KS: Online breaking has both supporters and critics for various reasons. Either way, it has become a standard part of the hobby. I have to ask though, what do you think is the future for it?
CJ: To me it seems the breaker’s side of the hobby grows every year. I am sure that will plateau and level off at some point. Box breaks and group breaks have brought so many people back into this hobby. I have had tons of emails over the years from people that have stated that my box breaks brought them back into the hobby. The more exposure cards have, the better. Box breaks, group breaks bring that exposure, especially on social media.
KS: The role of the brick and mortar store has been talked about often by several people in the hobby, especially over the past few years. What do you think the future of the LCS is?
CJ: I personally think that the LCS is very important for the hobby. People can interact online, do box breaks online, do group breaks online, etc. But there is nothing better than going in, talking cards with your LCS, touching a box, reading the latest Beckett, etc. The hobby store provides a local place for collectors to gather and do trade nights, box breaks and so on. I do realize that online has probably dominated the LCS over the last 5 years, but I surely hope that the online business never takes out the LCS.
KS: If there’s one piece of advice you could give to the trading card manufacturers when it comes to online breaking, what would it be?
CJ: I don’t think they need any advice. They know how important breaking is to sports cards now. Back in the day, they may have been a little reluctant, but now they understand that without online box breaking and group breaking they would lose a TON of business. I would be willing to bet that more than 50% of all product produced is now affiliated with some sort of online box breaking or group breaking. I think they are all aboard with the concept and enjoy it.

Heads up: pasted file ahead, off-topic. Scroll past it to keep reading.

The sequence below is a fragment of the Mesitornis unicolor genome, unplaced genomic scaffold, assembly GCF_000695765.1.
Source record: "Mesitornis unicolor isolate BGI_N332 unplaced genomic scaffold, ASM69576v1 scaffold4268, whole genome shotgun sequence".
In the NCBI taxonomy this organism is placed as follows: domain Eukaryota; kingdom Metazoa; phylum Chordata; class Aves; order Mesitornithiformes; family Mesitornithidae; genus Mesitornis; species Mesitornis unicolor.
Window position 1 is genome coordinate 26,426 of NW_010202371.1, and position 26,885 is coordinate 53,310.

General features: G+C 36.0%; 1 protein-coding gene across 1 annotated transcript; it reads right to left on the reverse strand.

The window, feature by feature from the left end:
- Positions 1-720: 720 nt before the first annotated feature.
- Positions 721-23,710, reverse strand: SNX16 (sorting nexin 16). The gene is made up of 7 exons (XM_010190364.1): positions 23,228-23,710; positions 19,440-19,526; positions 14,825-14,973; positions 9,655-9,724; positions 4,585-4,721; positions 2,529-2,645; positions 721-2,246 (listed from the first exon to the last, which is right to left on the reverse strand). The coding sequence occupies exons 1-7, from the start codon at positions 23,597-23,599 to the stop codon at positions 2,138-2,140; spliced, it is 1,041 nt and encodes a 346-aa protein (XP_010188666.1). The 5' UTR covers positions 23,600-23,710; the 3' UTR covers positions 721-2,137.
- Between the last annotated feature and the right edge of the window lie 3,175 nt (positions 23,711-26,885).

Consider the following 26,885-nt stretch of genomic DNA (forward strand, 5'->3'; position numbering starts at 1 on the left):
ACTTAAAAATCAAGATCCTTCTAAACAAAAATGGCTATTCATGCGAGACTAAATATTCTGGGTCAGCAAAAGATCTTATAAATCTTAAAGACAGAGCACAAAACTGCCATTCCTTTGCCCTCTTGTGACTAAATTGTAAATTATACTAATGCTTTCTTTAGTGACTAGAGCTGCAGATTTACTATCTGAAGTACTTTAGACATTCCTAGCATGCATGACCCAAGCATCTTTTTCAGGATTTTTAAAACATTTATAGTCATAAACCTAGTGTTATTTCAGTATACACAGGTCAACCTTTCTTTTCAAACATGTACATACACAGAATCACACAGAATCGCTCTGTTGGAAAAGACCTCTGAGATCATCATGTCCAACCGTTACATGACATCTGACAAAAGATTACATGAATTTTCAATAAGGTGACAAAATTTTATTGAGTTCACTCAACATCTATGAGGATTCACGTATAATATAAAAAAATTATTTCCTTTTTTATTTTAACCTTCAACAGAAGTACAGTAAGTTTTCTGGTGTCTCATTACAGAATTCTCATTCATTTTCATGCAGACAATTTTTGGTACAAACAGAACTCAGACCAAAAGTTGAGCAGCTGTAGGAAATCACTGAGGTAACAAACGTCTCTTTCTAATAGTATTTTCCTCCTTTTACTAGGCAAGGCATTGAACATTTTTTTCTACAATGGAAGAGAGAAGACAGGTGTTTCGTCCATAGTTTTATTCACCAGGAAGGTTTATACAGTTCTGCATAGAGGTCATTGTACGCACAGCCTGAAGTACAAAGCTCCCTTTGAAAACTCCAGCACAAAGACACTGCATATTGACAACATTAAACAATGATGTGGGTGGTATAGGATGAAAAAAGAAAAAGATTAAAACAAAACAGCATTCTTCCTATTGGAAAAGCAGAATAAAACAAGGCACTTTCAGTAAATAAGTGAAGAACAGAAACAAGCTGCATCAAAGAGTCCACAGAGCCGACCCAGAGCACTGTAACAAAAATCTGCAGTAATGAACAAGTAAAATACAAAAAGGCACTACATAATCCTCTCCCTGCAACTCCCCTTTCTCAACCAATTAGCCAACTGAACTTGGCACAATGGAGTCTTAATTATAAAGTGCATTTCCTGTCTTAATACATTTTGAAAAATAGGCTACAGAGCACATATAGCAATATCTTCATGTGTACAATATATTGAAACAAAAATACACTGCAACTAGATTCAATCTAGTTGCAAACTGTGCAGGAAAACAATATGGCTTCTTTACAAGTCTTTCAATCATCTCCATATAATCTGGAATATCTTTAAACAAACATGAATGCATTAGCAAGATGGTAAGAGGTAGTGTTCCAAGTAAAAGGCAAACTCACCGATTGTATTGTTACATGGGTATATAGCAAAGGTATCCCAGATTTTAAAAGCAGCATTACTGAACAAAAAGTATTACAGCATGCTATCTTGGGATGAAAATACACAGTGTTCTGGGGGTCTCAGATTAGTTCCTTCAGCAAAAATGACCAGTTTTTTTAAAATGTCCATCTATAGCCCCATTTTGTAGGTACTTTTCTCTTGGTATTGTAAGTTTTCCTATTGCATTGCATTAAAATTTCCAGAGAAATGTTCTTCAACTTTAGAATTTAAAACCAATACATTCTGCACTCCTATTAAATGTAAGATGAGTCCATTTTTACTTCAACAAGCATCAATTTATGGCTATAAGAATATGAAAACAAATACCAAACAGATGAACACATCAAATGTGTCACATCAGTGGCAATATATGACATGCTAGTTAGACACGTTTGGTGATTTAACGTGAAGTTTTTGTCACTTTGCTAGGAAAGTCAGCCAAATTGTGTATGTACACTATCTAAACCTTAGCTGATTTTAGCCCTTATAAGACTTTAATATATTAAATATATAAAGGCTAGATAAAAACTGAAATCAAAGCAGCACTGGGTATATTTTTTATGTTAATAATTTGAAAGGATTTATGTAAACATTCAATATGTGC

KS: On the other side, what advice would you give to customers about online breaking?
CJ: The advice I would give is to do your homework. Research all the people/companies before just jumping into someone’s breaks. Believe me there are a lot of great breakers out there that are honest and great people. But there are a lot that are out to get your money and cheat you, so just be careful. Should I say Brandin Cooks to /99?
KS: If you could change one thing about the trading card industry, what would it be?
CJ: I hate to sound like a broken record but redemptions. I hear so many complaints about redemptions. I understand their use and why they must be in there. I really do. You can’t delay a product for years just because certain big named players don’t send their cards back in time. But at the same time, people spend 100’s and 1000’s of dollars chasing these big named cards. To have them wait 3, 4, 5 years to get that card is beyond ridiculous. They shouldn’t have to wait more than 6 months, MAX. Then at that point they can exchange for anything of equivalent or HIGHER value of the item they were waiting for. That is only fair. It is certainly not fair to the customer to have to wait years for a card. Then finally the player doesn’t sign and their card values have gone way down. So now they send you a Jace Amaro autograph. So unfair. And don’t get me started on expired redemptions. I will say Panini is the best in the world on expired redemptions.
KS: Looking at it a little broadly, what is currently the most popular sport you’re seeing requested for online breaking?
CJ: For me NFL is always the most popular sport. I mean the NFL owns a day of the week lol.
KS: Which sport do you think will be the most popular in trading cards in 2019 and why?
CJ: I would always say NFL. It just seems year after year that NFL cards are always hot. Don’t get me wrong, it is really rookie based though. Such as last year with Ohtani for MLB, Barkley, Baker for NFL, Doncic for NBA, etc. If you have hot rookies coming out of every sport, then all cards will be super hot, IE Zion will be leading the NBA cards.
Hobby Musings: Catching up with Chris Justice from Cards Infinity